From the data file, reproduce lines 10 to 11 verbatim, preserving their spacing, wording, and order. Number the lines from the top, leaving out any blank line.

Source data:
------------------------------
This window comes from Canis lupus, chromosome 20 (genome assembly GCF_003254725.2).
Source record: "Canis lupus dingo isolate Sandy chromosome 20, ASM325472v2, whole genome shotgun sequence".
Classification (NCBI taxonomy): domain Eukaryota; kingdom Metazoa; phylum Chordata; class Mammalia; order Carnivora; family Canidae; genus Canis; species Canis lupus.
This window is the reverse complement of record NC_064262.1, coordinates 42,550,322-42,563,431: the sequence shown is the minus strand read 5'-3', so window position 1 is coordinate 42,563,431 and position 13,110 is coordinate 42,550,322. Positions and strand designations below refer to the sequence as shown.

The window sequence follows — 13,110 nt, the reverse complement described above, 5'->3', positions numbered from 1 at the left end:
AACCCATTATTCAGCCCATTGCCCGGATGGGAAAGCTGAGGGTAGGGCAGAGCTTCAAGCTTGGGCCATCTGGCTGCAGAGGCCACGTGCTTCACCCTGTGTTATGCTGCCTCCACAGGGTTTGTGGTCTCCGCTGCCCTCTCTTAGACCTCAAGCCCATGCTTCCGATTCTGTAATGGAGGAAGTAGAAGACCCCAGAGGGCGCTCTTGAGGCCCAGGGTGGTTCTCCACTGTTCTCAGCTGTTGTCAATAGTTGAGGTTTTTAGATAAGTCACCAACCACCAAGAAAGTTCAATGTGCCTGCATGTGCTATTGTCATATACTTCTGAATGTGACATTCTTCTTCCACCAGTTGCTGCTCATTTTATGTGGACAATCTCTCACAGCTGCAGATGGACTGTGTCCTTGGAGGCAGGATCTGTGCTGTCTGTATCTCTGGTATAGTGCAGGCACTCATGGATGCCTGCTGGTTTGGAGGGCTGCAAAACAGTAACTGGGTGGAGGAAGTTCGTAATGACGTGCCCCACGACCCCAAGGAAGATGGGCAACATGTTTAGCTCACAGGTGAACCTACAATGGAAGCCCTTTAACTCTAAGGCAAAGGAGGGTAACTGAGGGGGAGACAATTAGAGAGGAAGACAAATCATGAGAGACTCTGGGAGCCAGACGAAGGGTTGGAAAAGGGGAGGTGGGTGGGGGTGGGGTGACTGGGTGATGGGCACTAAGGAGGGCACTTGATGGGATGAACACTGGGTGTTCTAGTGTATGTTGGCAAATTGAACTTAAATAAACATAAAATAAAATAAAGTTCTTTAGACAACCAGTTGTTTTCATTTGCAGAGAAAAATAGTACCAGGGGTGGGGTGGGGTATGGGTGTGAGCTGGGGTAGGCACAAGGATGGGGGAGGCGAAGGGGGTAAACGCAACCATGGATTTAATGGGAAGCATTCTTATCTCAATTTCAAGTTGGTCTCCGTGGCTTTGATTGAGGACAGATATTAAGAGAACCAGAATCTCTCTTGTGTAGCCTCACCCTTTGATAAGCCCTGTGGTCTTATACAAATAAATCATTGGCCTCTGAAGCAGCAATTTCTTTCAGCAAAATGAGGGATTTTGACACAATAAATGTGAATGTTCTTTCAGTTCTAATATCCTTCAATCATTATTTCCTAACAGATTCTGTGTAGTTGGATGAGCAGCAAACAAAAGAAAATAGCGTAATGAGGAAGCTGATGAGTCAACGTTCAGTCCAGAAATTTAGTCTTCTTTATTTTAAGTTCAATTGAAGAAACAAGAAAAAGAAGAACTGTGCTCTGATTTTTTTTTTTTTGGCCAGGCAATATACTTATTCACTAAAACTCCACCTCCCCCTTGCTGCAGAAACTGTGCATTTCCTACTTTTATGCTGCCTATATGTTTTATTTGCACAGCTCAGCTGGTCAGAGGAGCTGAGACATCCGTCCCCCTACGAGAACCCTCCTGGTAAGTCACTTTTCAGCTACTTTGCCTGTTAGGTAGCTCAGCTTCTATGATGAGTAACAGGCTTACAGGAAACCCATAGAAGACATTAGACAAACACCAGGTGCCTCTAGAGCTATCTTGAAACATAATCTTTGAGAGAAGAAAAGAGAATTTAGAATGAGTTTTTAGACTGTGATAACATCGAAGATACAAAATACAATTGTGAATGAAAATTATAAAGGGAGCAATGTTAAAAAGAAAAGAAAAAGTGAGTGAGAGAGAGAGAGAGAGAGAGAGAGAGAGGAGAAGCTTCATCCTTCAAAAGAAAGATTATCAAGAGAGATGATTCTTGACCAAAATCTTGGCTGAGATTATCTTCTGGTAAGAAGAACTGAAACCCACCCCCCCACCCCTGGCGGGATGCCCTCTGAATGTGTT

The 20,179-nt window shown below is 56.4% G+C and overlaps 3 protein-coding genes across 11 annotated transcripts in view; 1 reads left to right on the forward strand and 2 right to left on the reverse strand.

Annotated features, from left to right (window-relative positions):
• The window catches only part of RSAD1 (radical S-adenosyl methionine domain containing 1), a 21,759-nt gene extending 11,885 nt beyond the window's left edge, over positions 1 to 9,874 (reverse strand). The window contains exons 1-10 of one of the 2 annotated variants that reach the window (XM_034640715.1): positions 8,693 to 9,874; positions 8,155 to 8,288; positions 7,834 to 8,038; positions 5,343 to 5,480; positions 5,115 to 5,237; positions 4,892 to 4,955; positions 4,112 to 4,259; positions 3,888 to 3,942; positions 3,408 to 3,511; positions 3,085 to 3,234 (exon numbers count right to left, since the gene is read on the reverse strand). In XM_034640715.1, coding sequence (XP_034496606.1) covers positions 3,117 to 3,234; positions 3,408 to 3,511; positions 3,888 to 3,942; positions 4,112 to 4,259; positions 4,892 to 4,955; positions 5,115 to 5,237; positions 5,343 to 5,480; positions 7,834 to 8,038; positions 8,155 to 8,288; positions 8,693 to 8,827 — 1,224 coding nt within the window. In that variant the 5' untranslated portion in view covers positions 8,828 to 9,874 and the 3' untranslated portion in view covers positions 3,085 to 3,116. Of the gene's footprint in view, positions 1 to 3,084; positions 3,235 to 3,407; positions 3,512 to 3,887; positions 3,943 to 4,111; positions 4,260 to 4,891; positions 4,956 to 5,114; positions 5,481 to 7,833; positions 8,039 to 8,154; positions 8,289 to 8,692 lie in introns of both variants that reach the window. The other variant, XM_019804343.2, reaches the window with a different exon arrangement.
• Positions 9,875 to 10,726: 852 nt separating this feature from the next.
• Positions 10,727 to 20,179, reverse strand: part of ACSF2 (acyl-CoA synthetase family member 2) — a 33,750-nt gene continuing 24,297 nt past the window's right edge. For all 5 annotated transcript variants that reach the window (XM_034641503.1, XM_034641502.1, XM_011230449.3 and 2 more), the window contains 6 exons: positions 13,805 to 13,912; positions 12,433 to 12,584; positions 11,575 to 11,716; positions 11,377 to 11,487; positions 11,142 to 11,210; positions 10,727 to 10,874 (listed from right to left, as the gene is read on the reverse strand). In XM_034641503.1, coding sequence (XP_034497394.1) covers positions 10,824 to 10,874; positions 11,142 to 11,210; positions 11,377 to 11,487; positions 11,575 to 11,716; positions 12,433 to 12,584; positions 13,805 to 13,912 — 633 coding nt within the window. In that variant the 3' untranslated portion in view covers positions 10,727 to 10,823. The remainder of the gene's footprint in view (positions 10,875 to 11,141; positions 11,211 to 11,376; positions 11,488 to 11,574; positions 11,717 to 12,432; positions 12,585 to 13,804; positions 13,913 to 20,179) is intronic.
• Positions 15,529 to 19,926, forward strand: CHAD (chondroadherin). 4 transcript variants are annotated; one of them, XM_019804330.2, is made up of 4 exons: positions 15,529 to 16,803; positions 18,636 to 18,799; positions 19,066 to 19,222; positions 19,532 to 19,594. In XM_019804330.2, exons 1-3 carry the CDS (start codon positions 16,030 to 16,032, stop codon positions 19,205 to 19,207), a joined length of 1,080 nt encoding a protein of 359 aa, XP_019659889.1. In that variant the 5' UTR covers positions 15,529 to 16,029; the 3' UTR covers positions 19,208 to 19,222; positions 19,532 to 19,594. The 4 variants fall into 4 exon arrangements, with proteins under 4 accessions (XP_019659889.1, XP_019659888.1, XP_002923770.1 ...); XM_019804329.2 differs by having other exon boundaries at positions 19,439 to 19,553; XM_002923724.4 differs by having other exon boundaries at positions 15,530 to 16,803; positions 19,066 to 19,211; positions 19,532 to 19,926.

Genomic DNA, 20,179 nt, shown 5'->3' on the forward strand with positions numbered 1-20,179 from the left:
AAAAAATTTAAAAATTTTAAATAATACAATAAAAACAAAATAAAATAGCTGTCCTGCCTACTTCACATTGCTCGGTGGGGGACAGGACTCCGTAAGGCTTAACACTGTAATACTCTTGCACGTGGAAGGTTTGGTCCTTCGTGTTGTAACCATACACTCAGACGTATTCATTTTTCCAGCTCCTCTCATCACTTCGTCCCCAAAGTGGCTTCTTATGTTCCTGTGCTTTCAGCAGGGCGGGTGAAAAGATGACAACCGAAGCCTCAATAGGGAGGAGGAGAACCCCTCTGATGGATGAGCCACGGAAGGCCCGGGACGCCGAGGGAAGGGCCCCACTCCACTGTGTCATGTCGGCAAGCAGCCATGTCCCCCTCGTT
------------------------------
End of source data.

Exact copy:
• Positions 9,875 to 10,726: 852 nt separating this feature from the next.
• Positions 10,727 to 20,179, reverse strand: part of ACSF2 (acyl-CoA synthetase family member 2) — a 33,750-nt gene continuing 24,297 nt past the window's right edge. For all 5 annotated transcript variants that reach the window (XM_034641503.1, XM_034641502.1, XM_011230449.3 and 2 more), the window contains 6 exons: positions 13,805 to 13,912; positions 12,433 to 12,584; positions 11,575 to 11,716; positions 11,377 to 11,487; positions 11,142 to 11,210; positions 10,727 to 10,874 (listed from right to left, as the gene is read on the reverse strand). In XM_034641503.1, coding sequence (XP_034497394.1) covers positions 10,824 to 10,874; positions 11,142 to 11,210; positions 11,377 to 11,487; positions 11,575 to 11,716; positions 12,433 to 12,584; positions 13,805 to 13,912 — 633 coding nt within the window. In that variant the 3' untranslated portion in view covers positions 10,727 to 10,823. The remainder of the gene's footprint in view (positions 10,875 to 11,141; positions 11,211 to 11,376; positions 11,488 to 11,574; positions 11,717 to 12,432; positions 12,585 to 13,804; positions 13,913 to 20,179) is intronic.